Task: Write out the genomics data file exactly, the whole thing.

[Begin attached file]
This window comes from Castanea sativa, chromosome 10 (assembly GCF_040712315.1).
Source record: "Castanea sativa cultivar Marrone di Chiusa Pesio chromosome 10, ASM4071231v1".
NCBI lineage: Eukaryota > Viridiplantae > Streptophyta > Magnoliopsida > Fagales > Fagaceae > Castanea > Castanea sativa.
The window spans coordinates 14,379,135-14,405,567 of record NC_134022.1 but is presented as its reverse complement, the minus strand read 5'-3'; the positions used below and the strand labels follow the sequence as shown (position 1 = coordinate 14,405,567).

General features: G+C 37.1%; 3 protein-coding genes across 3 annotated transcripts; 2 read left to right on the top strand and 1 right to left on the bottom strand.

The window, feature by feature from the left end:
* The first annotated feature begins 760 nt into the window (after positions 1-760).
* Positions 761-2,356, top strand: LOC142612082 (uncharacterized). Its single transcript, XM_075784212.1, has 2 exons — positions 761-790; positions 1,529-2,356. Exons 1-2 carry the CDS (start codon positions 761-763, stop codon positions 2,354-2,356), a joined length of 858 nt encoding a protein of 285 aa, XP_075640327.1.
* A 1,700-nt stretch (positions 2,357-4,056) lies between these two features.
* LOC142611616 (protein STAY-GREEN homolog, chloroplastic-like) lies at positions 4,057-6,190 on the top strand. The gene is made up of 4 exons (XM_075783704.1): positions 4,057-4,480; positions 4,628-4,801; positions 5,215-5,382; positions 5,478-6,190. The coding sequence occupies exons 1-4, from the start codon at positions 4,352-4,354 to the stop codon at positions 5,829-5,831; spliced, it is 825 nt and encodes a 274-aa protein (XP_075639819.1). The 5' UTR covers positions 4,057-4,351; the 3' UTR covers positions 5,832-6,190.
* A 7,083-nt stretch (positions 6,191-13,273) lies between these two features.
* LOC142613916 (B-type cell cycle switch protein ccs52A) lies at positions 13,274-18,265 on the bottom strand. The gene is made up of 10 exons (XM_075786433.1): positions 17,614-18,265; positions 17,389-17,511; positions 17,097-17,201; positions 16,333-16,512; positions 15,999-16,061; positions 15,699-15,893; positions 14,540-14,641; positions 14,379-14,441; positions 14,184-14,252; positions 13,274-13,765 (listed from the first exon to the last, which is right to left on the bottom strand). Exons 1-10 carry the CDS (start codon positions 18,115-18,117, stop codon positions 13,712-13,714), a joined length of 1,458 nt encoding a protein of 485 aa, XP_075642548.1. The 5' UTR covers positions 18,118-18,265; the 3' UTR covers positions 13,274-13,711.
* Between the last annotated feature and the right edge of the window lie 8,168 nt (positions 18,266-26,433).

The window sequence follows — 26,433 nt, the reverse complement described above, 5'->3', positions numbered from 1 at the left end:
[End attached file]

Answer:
This window comes from Castanea sativa, chromosome 10 (assembly GCF_040712315.1).
Source record: "Castanea sativa cultivar Marrone di Chiusa Pesio chromosome 10, ASM4071231v1".
NCBI lineage: Eukaryota > Viridiplantae > Streptophyta > Magnoliopsida > Fagales > Fagaceae > Castanea > Castanea sativa.
The window spans coordinates 14,379,135-14,405,567 of record NC_134022.1 but is presented as its reverse complement, the minus strand read 5'-3'; the positions used below and the strand labels follow the sequence as shown (position 1 = coordinate 14,405,567).

General features: G+C 37.1%; 3 protein-coding genes across 3 annotated transcripts; 2 read left to right on the top strand and 1 right to left on the bottom strand.

The window, feature by feature from the left end:
* The first annotated feature begins 760 nt into the window (after positions 1-760).
* Positions 761-2,356, top strand: LOC142612082 (uncharacterized). Its single transcript, XM_075784212.1, has 2 exons — positions 761-790; positions 1,529-2,356. Exons 1-2 carry the CDS (start codon positions 761-763, stop codon positions 2,354-2,356), a joined length of 858 nt encoding a protein of 285 aa, XP_075640327.1.
* A 1,700-nt stretch (positions 2,357-4,056) lies between these two features.
* LOC142611616 (protein STAY-GREEN homolog, chloroplastic-like) lies at positions 4,057-6,190 on the top strand. The gene is made up of 4 exons (XM_075783704.1): positions 4,057-4,480; positions 4,628-4,801; positions 5,215-5,382; positions 5,478-6,190. The coding sequence occupies exons 1-4, from the start codon at positions 4,352-4,354 to the stop codon at positions 5,829-5,831; spliced, it is 825 nt and encodes a 274-aa protein (XP_075639819.1). The 5' UTR covers positions 4,057-4,351; the 3' UTR covers positions 5,832-6,190.
* A 7,083-nt stretch (positions 6,191-13,273) lies between these two features.
* LOC142613916 (B-type cell cycle switch protein ccs52A) lies at positions 13,274-18,265 on the bottom strand. The gene is made up of 10 exons (XM_075786433.1): positions 17,614-18,265; positions 17,389-17,511; positions 17,097-17,201; positions 16,333-16,512; positions 15,999-16,061; positions 15,699-15,893; positions 14,540-14,641; positions 14,379-14,441; positions 14,184-14,252; positions 13,274-13,765 (listed from the first exon to the last, which is right to left on the bottom strand). Exons 1-10 carry the CDS (start codon positions 18,115-18,117, stop codon positions 13,712-13,714), a joined length of 1,458 nt encoding a protein of 485 aa, XP_075642548.1. The 5' UTR covers positions 18,118-18,265; the 3' UTR covers positions 13,274-13,711.
* Between the last annotated feature and the right edge of the window lie 8,168 nt (positions 18,266-26,433).

The window sequence follows — 26,433 nt, the reverse complement described above, 5'->3', positions numbered from 1 at the left end: